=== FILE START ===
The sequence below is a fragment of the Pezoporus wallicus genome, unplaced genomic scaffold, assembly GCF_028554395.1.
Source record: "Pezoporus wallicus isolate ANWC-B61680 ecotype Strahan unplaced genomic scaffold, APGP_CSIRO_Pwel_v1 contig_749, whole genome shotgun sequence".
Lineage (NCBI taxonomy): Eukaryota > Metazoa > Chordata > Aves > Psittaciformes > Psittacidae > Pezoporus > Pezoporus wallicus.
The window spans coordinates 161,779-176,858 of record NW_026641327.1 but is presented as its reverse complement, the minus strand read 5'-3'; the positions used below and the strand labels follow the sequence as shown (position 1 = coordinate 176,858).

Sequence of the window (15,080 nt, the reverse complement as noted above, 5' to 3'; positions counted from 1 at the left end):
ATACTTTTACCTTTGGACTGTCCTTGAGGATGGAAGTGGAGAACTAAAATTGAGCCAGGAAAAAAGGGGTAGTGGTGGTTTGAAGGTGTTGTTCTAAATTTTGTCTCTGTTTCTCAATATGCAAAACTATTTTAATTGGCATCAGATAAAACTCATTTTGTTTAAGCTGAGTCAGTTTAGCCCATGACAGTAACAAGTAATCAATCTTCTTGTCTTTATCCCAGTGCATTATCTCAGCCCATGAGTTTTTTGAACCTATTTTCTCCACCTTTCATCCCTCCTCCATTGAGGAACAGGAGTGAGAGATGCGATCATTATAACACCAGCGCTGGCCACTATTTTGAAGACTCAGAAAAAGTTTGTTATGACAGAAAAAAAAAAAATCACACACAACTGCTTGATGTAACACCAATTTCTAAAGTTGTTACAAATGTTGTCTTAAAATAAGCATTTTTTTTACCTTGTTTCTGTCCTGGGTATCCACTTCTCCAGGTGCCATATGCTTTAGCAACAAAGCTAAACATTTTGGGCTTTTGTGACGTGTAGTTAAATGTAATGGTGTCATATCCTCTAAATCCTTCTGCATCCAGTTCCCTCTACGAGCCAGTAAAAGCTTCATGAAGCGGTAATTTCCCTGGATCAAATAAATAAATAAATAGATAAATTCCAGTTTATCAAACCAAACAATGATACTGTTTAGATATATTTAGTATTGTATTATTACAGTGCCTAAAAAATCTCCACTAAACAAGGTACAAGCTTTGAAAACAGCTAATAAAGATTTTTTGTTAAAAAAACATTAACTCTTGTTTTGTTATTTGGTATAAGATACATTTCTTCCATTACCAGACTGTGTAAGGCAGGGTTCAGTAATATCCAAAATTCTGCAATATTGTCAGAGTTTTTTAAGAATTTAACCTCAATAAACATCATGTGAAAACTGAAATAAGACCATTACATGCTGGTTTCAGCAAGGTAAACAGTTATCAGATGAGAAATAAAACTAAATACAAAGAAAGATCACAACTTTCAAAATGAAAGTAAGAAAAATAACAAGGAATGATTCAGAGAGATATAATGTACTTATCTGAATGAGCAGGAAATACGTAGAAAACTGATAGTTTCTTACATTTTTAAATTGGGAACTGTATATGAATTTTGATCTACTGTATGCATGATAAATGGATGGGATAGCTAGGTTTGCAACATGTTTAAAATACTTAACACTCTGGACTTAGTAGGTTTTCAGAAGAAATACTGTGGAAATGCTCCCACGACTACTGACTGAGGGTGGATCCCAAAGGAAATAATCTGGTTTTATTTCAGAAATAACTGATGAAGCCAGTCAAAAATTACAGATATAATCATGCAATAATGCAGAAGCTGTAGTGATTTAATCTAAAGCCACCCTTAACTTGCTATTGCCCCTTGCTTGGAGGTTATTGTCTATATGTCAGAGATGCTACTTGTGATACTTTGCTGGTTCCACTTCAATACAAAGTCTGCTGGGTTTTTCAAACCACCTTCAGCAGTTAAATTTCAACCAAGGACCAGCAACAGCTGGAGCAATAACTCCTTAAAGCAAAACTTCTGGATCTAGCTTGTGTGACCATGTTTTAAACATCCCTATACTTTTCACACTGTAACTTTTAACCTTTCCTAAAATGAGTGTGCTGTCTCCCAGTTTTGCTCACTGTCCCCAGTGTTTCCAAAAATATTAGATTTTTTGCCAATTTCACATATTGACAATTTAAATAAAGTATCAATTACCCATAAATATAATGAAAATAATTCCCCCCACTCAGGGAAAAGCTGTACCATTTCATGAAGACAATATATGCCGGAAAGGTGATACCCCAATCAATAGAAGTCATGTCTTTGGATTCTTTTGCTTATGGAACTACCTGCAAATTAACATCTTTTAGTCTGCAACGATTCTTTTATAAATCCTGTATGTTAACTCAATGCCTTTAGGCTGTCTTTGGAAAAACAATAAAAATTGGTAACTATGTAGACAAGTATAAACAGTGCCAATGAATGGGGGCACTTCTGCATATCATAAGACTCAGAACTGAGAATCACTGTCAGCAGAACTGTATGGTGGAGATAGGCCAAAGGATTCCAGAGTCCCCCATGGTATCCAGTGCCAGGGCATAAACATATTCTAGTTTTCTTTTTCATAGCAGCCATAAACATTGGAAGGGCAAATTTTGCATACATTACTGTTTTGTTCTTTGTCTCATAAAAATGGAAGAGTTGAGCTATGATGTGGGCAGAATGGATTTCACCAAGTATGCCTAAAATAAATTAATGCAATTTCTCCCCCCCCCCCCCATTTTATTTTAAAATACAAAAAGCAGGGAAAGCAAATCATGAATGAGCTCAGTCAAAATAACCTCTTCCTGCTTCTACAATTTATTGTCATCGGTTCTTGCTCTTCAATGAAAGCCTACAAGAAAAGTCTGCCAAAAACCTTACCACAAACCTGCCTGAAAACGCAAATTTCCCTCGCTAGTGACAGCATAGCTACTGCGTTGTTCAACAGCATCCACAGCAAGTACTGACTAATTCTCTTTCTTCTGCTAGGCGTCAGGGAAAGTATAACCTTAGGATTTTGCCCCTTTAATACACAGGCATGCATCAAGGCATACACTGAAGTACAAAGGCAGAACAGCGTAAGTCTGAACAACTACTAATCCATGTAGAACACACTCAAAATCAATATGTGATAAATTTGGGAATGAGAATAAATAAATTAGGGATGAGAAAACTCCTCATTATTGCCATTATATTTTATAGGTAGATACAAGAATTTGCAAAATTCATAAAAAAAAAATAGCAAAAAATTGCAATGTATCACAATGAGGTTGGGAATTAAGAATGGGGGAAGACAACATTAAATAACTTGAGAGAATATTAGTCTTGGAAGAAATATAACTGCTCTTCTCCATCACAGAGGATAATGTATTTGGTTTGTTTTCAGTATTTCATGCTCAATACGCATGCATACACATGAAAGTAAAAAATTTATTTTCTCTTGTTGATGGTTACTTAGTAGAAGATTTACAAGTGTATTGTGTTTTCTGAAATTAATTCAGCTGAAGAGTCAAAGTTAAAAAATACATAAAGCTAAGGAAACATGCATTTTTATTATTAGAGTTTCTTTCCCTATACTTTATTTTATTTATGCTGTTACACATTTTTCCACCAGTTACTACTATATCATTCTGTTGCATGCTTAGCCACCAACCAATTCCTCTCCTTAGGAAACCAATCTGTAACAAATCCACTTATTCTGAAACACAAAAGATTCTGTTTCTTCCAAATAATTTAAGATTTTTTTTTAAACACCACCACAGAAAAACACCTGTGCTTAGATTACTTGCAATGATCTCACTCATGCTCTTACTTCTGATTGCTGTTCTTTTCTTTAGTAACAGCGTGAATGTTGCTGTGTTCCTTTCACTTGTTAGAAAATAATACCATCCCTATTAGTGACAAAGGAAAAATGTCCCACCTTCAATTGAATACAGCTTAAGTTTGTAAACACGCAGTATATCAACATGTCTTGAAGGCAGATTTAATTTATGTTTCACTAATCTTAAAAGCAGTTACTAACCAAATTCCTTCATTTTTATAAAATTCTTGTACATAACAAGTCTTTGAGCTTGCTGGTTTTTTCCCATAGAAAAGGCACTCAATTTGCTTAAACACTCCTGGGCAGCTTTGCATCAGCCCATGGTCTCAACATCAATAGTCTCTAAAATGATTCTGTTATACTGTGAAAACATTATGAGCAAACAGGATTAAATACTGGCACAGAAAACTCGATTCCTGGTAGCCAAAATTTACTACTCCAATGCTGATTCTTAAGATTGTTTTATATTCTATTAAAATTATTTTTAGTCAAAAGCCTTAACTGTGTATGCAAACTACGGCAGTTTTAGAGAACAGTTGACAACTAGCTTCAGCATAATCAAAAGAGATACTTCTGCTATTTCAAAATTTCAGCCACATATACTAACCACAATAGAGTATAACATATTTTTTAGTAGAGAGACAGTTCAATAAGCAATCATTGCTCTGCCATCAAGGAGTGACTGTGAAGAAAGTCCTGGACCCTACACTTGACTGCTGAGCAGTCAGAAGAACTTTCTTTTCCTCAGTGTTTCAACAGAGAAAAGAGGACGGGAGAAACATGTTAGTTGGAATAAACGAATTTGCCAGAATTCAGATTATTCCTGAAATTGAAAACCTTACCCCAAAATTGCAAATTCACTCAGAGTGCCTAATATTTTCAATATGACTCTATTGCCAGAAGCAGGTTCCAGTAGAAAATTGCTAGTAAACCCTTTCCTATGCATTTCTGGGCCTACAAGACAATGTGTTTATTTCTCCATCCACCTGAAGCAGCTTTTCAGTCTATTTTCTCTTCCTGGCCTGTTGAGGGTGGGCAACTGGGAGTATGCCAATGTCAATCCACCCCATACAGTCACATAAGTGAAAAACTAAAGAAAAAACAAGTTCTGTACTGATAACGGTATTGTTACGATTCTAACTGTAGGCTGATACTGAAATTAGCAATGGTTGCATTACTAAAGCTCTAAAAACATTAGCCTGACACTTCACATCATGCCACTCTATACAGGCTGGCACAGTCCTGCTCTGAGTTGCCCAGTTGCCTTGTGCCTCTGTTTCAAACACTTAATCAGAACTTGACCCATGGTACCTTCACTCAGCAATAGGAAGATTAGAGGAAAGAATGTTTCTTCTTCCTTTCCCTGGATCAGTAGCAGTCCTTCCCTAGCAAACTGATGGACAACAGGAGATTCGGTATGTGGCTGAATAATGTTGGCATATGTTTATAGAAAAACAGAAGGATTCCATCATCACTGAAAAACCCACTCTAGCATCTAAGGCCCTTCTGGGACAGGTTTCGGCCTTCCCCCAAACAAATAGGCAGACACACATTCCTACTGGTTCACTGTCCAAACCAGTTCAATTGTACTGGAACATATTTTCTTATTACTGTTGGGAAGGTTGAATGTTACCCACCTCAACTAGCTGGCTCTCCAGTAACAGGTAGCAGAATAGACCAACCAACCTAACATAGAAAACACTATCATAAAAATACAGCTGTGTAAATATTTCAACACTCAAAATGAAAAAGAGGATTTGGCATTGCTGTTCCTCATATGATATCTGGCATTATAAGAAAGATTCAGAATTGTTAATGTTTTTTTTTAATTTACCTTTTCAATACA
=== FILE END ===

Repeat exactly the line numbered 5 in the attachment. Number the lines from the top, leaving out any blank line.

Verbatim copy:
Sequence of the window (15,080 nt, the reverse complement as noted above, 5' to 3'; positions counted from 1 at the left end):